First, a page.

Chapter6_all - PHY3063 R. D. Field How Do We Interpret...

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PHY3063 R. D. Field Department of Physics Chapter6_1.doc University of Florida How Do We Interpret Pilot Waves? Probabilistic Interpretation: In 1926 Max Born suggested that we interpret the “pilot waves” as “probability amplitudes” called “wave functions” where ) , ( t r r Ψ = “probability amplitude” and 2 ) , ( ) , ( t r t r r r Ψ = ρ = “probability density” such that r d t r 3 ) , ( r is the probability of finding the particle at time t within the small region d 3 r = dxdydz about the point r r . Must require that the overall probability of finding the particle somewhere be finite: finite N r d t r r d t r allSpace allSpace = = Ψ = 3 2 3 ) , ( ) , ( r r Now normalize the probability of finding the particle somewhere in space to one: 1 ) , ( 3 2 = Ψ allSpace N r d t r r , where N t r t r N / ) , ( ) , ( r r Ψ = Ψ . However, must require that Ψ (x,y,z,t) be a “square integrable” function for all values of t. Note that the probability amplitude is a complex function , but the probability density is a real number and Probability = |probability amplitude| 2 Quantum Mechanics: Give up the idea of predicting the result of a single measurement! Can determine only the probability of each of the many possible outcomes. Knowing the probabilities allows one to calculate average quantities and standard deviations. Rolling the Dice: It is like rolling a dice. You know there is a one in six chance of rolling a one, so that if you roll the dice millions of times then, on the average, the value one will occur 1/6 of the time. However, on a given roll you do not know which of the six numbers will appear. Gauge Invariance: Note that the following two wave functions describe the same state: ) , ( ) , ( 1 t r t r r r Ψ = Ψ and ) , ( ) , ( 2 t r e t r i r r Ψ = Ψ φ . Wave Packet -3 -2 -1 0 1 2 3 x v group At fixed time t Probability amplitude! Many amplitudes correspond to the same probability! Also require Ψ to be continuous and single-valued!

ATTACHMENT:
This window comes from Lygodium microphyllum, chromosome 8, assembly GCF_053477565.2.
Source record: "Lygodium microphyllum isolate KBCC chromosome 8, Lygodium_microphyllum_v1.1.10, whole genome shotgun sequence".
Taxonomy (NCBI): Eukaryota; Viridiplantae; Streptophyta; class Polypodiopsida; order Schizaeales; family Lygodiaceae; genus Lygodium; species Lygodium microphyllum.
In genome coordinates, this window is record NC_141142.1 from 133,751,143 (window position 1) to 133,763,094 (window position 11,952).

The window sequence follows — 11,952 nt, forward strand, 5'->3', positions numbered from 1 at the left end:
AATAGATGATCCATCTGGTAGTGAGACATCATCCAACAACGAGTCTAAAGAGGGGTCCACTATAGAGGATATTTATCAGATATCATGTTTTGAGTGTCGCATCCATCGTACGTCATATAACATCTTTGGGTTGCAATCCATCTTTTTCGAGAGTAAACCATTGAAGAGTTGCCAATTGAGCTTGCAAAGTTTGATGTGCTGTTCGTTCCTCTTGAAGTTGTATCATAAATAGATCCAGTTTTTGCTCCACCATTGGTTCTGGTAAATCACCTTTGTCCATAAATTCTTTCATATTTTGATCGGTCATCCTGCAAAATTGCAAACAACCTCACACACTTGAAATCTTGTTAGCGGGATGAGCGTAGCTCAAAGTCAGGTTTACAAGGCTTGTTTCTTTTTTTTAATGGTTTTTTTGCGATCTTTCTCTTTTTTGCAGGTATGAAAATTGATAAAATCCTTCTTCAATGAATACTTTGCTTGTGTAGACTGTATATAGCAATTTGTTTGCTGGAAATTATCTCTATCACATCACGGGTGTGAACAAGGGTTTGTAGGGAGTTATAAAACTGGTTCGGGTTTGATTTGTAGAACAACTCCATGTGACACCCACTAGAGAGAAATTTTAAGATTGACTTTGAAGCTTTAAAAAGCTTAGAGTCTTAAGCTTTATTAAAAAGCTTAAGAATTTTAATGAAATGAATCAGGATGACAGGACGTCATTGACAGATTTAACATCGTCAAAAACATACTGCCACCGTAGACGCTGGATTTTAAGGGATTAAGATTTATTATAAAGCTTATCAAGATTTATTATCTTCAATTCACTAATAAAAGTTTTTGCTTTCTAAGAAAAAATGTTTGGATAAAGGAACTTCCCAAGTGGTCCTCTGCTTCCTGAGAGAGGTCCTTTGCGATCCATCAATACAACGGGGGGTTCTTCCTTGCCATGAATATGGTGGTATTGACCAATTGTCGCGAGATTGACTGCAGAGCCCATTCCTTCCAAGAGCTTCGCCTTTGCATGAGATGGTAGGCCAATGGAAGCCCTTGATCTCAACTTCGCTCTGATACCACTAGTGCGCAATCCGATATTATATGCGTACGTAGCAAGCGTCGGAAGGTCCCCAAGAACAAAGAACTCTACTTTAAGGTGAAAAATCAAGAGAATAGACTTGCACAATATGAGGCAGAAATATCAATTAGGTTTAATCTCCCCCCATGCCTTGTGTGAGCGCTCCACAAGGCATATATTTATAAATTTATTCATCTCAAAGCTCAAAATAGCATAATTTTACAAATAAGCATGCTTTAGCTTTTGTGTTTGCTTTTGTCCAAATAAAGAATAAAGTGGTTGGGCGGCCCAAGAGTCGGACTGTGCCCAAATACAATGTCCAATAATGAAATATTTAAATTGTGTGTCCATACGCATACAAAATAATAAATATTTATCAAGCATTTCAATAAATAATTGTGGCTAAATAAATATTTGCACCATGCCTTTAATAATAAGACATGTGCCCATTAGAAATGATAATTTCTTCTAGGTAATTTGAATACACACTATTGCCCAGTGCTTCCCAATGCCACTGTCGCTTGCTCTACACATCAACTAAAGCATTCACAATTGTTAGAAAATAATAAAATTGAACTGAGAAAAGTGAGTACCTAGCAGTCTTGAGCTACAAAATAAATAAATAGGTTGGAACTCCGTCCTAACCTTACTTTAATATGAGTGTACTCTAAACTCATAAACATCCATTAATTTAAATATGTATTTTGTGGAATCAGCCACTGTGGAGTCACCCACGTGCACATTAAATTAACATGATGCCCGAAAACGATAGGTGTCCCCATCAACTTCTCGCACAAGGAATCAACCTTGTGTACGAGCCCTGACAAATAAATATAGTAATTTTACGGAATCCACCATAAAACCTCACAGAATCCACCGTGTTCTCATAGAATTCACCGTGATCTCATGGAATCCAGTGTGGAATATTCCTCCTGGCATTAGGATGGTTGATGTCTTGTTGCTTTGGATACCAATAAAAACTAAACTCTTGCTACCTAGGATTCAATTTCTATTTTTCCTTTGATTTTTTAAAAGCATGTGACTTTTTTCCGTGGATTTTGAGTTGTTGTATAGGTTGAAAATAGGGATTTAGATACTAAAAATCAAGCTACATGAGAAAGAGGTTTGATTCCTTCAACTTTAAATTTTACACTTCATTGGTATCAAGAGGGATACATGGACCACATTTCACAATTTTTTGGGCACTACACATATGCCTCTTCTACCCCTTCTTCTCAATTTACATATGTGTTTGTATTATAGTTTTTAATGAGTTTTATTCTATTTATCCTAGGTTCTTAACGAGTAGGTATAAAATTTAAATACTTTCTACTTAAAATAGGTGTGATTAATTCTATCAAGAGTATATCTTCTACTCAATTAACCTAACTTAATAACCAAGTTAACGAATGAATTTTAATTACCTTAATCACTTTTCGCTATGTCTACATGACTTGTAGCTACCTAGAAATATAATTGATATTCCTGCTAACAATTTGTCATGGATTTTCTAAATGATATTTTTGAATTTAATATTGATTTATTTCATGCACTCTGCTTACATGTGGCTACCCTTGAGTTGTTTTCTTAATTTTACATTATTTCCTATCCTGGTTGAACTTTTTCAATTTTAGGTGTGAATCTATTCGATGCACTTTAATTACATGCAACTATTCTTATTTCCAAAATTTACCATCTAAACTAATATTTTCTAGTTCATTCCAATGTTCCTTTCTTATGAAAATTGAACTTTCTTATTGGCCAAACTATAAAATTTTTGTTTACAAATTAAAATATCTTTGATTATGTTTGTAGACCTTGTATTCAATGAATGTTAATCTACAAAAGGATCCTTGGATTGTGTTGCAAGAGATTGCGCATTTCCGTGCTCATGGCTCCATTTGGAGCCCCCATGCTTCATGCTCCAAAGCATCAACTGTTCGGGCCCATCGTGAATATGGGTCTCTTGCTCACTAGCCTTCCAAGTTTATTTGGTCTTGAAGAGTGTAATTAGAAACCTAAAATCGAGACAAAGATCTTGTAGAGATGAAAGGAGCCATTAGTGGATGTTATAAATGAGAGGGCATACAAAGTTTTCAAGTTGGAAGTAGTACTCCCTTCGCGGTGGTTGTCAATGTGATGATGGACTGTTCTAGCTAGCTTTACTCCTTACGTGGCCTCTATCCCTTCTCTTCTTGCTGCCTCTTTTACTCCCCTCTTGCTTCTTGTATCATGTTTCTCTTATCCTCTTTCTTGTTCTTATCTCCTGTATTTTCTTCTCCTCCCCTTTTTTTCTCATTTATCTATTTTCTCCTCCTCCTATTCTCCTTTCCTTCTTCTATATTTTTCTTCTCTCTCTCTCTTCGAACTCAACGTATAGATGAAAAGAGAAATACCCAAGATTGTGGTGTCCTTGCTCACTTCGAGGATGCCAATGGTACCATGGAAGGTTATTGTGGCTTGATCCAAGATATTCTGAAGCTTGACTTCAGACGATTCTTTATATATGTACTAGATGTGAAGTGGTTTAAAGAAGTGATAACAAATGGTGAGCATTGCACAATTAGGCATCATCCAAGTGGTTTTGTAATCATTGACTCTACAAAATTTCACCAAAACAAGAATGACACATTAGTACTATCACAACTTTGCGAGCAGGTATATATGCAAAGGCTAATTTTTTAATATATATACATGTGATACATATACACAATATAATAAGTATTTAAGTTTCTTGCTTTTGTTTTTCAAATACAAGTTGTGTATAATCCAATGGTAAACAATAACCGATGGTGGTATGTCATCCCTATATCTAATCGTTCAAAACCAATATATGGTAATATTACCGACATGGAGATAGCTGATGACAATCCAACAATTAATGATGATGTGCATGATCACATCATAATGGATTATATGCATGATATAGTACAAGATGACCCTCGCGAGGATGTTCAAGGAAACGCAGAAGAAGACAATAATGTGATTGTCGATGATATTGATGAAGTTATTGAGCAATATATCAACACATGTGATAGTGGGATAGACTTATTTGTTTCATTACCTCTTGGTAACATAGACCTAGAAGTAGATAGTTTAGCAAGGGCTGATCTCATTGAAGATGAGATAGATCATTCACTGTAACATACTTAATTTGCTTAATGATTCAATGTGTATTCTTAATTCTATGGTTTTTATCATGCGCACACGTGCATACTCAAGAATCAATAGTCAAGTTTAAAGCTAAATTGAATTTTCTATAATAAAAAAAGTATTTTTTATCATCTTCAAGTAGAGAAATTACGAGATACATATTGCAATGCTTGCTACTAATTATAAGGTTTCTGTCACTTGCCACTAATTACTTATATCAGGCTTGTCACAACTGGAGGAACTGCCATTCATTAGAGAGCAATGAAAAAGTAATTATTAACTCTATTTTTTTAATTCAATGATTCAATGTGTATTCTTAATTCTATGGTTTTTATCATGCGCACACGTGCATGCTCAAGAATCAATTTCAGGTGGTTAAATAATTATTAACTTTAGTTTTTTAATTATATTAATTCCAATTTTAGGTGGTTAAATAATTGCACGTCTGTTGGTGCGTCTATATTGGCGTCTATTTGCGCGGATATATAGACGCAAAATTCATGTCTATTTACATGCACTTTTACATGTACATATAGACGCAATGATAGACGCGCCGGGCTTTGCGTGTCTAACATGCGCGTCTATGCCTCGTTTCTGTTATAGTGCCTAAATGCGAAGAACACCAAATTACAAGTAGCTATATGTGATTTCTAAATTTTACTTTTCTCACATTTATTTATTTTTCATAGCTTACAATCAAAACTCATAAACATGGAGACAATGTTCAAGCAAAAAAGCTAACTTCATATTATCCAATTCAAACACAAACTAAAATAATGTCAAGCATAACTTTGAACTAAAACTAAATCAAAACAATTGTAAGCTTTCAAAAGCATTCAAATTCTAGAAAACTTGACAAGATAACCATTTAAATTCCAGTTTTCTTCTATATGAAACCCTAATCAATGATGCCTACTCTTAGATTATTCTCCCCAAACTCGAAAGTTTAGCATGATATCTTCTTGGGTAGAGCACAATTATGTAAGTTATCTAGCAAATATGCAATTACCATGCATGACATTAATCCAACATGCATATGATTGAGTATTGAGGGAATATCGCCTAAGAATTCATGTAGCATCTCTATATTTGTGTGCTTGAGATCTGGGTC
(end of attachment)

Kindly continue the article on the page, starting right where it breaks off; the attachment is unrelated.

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PHY3063 R. D. Field Department of Physics Chapter6_2.doc University of Florida General Principles: Probability Amplitudes I. The probability of an event is given by the square of the absolute value of a complex number Ψ , which is called the “probability amplitude”: P = probability Ψ = “probability amplitude” P = | Ψ | 2 II. When an event can occur in several alternative ways, the probability amplitude is the sum of the probability amplitudes for each way considered separately: Ψ = Ψ 1 + Ψ 2 Ψ 1 + Ψ 2 | 2 = P 1 + P 2 +2Re( Ψ 1 Ψ 2 * ) P 1 + P 2 III . If an experiment is performed which is capable of determining whether one or the other alternative is actually taken, then the probability of the event is the sum of the probabilities for each alternative: P = P 1 + P 2 Example: Double Slit Experiment Let Ψ 1 be the amplitude for an electron to go from the source S through slit 1 and arrive at the point P on the screen. Let Ψ 2 be the amplitude for an electron to go from the source S through slit 2 and arrive at the point P on the screen.
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Chapter6_all - PHY3063 R. D. Field How Do We Interpret...

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